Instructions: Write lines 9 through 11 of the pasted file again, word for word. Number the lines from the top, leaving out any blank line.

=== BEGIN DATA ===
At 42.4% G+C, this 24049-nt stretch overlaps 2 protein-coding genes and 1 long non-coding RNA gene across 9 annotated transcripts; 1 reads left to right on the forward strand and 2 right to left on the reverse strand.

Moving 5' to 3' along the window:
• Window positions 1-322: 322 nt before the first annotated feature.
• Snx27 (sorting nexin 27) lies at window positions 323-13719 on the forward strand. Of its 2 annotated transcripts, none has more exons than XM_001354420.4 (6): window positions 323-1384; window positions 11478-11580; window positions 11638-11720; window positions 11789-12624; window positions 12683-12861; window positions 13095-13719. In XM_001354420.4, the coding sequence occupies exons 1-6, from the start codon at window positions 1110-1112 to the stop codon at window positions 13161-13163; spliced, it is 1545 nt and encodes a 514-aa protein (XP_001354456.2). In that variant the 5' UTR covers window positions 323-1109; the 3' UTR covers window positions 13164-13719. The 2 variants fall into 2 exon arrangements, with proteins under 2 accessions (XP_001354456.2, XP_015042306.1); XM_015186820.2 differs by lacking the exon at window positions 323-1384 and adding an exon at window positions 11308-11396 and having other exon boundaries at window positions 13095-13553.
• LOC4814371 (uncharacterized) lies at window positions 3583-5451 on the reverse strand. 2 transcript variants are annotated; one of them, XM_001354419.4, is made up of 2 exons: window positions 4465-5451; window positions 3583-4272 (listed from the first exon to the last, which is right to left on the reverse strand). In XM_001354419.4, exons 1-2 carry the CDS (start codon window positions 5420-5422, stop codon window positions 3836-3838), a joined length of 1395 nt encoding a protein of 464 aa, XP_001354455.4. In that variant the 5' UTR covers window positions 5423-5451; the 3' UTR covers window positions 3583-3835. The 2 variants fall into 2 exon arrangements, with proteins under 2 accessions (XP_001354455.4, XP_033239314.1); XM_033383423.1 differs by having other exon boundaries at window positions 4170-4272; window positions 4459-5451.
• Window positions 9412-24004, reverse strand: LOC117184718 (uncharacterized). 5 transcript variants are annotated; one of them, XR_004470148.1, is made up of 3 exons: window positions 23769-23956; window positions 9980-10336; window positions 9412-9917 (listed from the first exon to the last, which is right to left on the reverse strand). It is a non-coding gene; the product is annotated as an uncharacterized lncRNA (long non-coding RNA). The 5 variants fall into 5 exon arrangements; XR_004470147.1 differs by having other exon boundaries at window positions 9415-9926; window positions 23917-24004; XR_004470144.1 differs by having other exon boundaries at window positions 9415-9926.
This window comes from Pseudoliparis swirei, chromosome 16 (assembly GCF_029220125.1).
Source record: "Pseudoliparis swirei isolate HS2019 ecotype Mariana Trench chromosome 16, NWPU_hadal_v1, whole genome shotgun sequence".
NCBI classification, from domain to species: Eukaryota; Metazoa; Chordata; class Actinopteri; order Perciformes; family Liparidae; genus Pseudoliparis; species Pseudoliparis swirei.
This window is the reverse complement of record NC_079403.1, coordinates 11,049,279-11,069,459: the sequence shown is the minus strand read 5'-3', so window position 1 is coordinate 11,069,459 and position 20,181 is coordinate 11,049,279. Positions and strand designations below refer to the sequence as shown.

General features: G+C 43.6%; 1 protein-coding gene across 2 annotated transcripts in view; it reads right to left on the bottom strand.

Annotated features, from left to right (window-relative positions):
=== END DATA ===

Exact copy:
NCBI classification, from domain to species: Eukaryota; Metazoa; Chordata; class Actinopteri; order Perciformes; family Liparidae; genus Pseudoliparis; species Pseudoliparis swirei.
This window is the reverse complement of record NC_079403.1, coordinates 11,049,279-11,069,459: the sequence shown is the minus strand read 5'-3', so window position 1 is coordinate 11,069,459 and position 20,181 is coordinate 11,049,279. Positions and strand designations below refer to the sequence as shown.

General features: G+C 43.6%; 1 protein-coding gene across 2 annotated transcripts in view; it reads right to left on the bottom strand.